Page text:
BOE fights opinion seeking vote data
The Board of Education is resisting an opinion that instructs the board to "immediately" disclose how its members voted when James Shon was fired as executive director of the Charter School Administrative Office.
Board Chairman Randall Yee said yesterday that members will meet in executive session Nov. 14 to make a "collective decision" on whether to reveal the information. "From our perspective as a board, we do have the ability to not do it," Yee said, but he stressed that no decision has been made.
In an opinion Monday, the state Office of Information Practices said public records laws require the board to disclose "the motions made and the votes cast by individual members" in its Sept. 7 executive meeting.
The board was originally given until Wednesday to release the documents, but it didn't comply, saying the Attorney General's Office was reviewing the opinion to make sure Shon's privacy would be protected.
The OIP reminded the board once again in a letter Thursday that it "must immediately disclose" the information because of public interest.
Leslie Kondo, OIP's director, said yesterday that the board doesn't need to meet to release the redacted minutes regarding Shon's firing.
"Because it has already been reported that he has been terminated or not renewed, there's no privacy interest," Kondo said. "We wouldn't have put them in a position to violate the Sunshine Law by telling them to disclose the minutes."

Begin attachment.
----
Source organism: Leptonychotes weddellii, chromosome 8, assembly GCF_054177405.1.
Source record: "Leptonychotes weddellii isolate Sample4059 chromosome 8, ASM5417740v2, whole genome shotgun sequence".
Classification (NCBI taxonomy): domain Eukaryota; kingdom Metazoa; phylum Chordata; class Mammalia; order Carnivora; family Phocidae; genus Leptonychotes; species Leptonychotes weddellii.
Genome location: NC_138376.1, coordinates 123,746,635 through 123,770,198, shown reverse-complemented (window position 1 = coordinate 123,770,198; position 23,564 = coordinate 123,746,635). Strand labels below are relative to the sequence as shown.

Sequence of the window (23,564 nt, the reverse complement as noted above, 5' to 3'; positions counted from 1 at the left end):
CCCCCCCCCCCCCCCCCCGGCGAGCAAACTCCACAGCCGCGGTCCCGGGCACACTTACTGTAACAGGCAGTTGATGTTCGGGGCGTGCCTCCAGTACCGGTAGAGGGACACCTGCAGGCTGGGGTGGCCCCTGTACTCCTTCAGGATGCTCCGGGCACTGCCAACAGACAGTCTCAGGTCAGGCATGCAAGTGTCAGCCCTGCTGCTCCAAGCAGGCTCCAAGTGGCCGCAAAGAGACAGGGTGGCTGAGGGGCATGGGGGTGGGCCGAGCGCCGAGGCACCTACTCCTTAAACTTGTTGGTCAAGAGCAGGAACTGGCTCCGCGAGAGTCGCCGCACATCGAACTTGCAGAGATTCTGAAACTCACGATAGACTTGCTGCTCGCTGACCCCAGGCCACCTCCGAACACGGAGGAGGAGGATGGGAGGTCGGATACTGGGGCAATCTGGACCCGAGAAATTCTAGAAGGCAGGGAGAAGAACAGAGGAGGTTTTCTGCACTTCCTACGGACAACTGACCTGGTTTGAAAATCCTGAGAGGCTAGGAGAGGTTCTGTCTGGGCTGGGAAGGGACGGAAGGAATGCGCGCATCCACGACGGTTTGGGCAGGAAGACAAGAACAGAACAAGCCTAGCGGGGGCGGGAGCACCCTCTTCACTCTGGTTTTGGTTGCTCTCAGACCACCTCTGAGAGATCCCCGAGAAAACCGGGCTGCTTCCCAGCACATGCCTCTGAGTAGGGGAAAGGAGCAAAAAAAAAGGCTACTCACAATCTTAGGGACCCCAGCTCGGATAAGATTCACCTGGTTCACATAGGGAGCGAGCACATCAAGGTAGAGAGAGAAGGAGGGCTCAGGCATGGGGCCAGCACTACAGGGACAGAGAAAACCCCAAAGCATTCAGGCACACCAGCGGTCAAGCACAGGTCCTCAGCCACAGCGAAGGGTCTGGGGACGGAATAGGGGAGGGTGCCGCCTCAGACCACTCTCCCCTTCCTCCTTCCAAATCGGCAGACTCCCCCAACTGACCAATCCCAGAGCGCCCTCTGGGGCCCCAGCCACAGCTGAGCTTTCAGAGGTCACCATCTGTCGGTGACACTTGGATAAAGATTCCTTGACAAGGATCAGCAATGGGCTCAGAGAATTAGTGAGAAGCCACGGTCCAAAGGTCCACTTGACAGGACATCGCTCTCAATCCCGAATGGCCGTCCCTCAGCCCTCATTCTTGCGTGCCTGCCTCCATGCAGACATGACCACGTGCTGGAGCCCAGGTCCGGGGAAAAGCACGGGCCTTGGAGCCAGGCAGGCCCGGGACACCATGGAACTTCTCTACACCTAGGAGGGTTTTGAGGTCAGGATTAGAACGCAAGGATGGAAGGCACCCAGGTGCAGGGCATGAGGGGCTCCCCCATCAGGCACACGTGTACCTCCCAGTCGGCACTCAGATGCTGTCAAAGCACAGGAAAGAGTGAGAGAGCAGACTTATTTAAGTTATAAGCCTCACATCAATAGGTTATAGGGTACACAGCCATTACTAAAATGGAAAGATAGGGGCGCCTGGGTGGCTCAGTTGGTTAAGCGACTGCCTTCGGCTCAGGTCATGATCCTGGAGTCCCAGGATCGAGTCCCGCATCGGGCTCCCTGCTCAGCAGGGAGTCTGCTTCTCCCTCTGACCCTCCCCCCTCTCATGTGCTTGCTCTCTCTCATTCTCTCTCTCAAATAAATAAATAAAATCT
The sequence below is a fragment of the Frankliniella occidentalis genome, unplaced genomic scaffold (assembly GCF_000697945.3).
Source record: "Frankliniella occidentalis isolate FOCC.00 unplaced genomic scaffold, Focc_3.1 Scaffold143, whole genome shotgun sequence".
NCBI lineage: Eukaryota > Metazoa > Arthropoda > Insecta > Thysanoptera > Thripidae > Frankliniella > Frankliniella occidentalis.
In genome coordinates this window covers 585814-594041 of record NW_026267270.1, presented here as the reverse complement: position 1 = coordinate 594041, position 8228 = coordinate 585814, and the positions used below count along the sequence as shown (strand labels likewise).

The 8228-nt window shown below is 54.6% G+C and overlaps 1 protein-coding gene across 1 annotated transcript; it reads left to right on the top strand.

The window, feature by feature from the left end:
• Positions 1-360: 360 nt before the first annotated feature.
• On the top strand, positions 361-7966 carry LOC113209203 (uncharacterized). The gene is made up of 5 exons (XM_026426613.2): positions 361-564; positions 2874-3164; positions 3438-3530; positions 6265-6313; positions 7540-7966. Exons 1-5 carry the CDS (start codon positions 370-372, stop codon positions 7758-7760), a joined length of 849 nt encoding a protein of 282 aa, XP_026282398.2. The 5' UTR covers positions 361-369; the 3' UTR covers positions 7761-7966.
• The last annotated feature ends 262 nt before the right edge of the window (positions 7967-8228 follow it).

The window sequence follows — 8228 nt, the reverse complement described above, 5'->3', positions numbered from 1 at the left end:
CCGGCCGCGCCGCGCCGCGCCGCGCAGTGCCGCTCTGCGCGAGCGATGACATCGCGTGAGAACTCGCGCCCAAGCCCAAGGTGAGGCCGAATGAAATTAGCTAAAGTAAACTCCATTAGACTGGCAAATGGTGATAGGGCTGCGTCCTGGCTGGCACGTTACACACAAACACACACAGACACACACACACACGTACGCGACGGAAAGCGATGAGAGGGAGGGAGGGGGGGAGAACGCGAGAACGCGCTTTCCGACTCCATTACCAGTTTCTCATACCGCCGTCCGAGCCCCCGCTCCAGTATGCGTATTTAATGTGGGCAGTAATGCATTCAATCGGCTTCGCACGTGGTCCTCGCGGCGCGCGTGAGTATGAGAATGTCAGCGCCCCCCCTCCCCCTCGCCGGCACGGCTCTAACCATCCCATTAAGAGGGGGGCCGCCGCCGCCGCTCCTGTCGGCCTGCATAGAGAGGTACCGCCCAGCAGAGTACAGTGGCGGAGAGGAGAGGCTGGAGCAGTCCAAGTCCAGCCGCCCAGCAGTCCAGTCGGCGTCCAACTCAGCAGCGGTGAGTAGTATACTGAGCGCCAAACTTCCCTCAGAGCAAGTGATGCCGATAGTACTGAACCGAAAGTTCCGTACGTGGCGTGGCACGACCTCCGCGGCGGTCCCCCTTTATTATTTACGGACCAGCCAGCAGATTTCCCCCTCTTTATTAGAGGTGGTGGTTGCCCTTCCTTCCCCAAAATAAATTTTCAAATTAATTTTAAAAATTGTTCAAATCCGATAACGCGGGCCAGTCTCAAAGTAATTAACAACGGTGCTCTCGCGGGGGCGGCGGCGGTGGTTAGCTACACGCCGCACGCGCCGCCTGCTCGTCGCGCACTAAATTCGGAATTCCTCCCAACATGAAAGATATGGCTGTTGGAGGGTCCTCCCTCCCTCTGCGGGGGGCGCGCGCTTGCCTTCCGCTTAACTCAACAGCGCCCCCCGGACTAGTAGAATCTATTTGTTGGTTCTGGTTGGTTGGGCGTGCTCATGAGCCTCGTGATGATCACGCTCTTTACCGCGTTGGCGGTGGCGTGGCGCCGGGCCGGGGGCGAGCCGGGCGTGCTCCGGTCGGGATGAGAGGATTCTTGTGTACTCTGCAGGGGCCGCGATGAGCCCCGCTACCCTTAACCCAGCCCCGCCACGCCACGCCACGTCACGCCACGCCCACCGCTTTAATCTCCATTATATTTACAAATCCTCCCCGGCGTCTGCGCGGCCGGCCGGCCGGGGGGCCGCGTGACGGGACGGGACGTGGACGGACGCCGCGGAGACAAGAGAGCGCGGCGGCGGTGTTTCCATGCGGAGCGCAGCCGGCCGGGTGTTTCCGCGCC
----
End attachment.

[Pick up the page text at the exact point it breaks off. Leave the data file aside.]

Larry Geller, who filed one of at least two public requests for the information on Sept. 14, said he's yet to hear from the board. "Unless something really strange happens, I don't believe they will become law-abiding citizens," he said. "There's nothing I can do."
Right-to-know advocates suspect the board is waiting until after Tuesday's election to act, preventing voters from knowing which members supported or opposed Shon's oversight of the state's 27 charter schools.
The board dismissed Shon in a closed-door session after conducting an annual review of his performance. No official reason has been given for the firing.
The board's Nov. 14 meeting will be closed to the public and media so that members can consult with an attorney. It is scheduled for 1 p.m. at the Queen Liliuokalani Building.